Actress Carole Lombard was not a fan either. ” I have never seen a single woman who looked well in trousers”.

The 1940s saw World War Two and trousers again worn for practicality in war work. 

The “Make Do and Mend” campaign encouraged people to make their existing supplies of clothes last longer. 

In a bid to conserve clothing coupons women picked up their needle and thread and adjusted their husband’s trousers to fit themselves. As such they would hardly have been figure-flattering but, at a time of true hardship, “needs must”. 

After the Second World War the wearing of trousers by women became more socially acceptable as more began wearing trousers for leisure activities.

Film stars like Marlene Dietrich, Katharine Hepburn, and Audrey Hepburn had made wearing trousers seem cool and sexy.

Audrey Hepburn.

The fifties was the first decade where many women were able to enjoy the freedom and comfortability of choosing trousers; styled for the female form, as an acceptable item of clothing. 

In conclusion it seems apparent that an item of clothing that is nowadays as much a part of every woman’s wardrobe, as it is a part of every mans, did not always hold this position.

Historically trousers were either worn for practicality in the workplace or as rebellious statement against convention.

As said by the Eurythmics and Aretha Franklin in 1985:

“Sisters are doin’ it for themselves. 

Standin’ on their own two feet. 

And ringin’ on their own bells. 

Sisters are doin’ it for themselves.…”

Thank you for reading our latest blog post.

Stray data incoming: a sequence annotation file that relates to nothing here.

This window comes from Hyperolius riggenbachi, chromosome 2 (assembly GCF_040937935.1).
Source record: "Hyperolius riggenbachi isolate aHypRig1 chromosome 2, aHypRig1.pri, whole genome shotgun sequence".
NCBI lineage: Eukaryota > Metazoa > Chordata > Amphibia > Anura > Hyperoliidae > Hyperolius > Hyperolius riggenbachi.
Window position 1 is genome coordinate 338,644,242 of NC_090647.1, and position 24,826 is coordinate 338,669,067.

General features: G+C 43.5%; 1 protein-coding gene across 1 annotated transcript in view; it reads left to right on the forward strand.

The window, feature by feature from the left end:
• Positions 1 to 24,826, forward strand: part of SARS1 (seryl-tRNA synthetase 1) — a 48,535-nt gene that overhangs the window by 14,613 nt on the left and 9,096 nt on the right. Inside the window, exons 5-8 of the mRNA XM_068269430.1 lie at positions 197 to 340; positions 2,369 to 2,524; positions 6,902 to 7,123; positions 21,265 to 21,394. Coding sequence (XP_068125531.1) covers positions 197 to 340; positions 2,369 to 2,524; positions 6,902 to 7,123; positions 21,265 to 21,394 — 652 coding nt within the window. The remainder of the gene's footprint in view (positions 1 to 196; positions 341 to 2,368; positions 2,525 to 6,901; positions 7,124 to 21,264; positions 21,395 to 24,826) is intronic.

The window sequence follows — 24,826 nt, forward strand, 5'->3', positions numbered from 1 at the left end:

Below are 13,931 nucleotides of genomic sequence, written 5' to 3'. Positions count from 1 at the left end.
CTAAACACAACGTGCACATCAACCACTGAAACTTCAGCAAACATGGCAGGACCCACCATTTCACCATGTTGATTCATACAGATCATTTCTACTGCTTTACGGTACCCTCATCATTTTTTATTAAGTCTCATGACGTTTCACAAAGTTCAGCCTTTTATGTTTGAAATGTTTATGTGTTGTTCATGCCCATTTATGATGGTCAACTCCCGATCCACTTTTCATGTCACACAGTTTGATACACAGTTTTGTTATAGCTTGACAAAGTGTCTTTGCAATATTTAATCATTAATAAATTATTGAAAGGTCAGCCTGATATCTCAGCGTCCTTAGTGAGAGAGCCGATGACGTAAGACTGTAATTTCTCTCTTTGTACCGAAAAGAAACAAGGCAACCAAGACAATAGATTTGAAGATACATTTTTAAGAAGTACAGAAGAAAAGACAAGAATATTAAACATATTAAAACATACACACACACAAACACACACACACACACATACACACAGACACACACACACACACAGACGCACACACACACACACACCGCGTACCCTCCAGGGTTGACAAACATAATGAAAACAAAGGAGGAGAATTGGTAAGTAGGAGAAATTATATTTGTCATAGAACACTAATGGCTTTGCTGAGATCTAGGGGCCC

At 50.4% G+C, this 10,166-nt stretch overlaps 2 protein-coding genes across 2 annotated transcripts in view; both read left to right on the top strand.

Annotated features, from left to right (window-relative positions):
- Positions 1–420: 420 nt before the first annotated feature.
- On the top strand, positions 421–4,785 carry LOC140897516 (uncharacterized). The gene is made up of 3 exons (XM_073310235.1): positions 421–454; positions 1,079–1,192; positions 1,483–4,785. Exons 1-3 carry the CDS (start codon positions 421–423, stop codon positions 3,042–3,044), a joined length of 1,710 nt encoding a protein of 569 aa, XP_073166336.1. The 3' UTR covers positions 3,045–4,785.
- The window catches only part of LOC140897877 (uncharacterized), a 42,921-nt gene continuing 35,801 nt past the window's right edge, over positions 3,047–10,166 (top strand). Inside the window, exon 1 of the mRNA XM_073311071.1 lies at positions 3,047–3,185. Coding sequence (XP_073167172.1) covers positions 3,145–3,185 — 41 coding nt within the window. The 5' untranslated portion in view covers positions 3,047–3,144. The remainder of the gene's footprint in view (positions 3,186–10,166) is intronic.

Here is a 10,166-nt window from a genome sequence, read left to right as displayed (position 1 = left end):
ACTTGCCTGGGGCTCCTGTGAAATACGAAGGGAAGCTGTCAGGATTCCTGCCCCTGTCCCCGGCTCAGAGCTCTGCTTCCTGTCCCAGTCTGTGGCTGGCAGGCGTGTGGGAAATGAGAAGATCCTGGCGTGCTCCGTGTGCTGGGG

The shape of time gone by.

As decades have ebbed and waned like the tides on a beach, and hemlines have hovered from where in olden days a glimpse of stocking was looked on as something shocking to a position where it was difficult to preserve ones dignity, the female form has seen a number of cyclical changes. 

In the 1920s curves disappeared; to be replaced with small bust and hips.  In fashion, the waistline moved several inches below the navel; making narrow hips a necessity. 

The 1960s saw the cyclical return of the 1920s boyish silhouette where slim was in and underweight women became the ideal image. 

Nowadays it is lifestyles that are under scrutiny rather than body shapes, with it generally being acknowledged that body shapes of all sizes are acceptable. Emphasis has shifted to an individual leading a healthy lifestyle in terms of a balanced diet and regular exercise. Models are more diverse in shape and size than ever, although most will accept there is still a long way to go before diversity is truly universal. 

It is the 1950s to which we will turn now and a decade in which long legs and a busty hourglass figure was prized. 

Hollywood actresses such as Jayne Mansfield, 

Jane Russell

and Marilyn Monroe 

became pin up girls; their curvy figures craved, as society actively shamed skinnier girls. 

Advertisements from the era depicted skinny women as being romantically unsuccessful; encouraging weight gain and adding glamorous curves, as their only hope to attract a suitor. 

This body type was showcased in the fashions of the time.

– Cinched waists.

– Circle skirts.

– Fitted cardigans.

– Pencil skirts.

– and Sweetheart necklines.

We may now look back with affection for the fashion of the 1950; and with the knowledge that we may recreate it willingly, without the pressure that many women would have experienced in a quest to emulate a look that may have been quite unnatural for them.

From make up foundation to foundation garments…..

…..a modern girl’s guide to recreating the 1950s modern girl’s look.

Following the cessation of Second World War hostilities, and in the aftermath of the austerity that the conflict caused, Paris glamour was back on the map with full skirts, tiny cinched waists and prominent busts. Women enthusiasticly embraced the chance to be truly feminine again. 

The Christian Dior New Look of the post war years and into the 1950s gave way to the Body-line; a shapely silhouette with more angular hip lines. The pencil skirt emerged; girdles and corsets re-emerged, although now made from more glamorous and softer materials than before.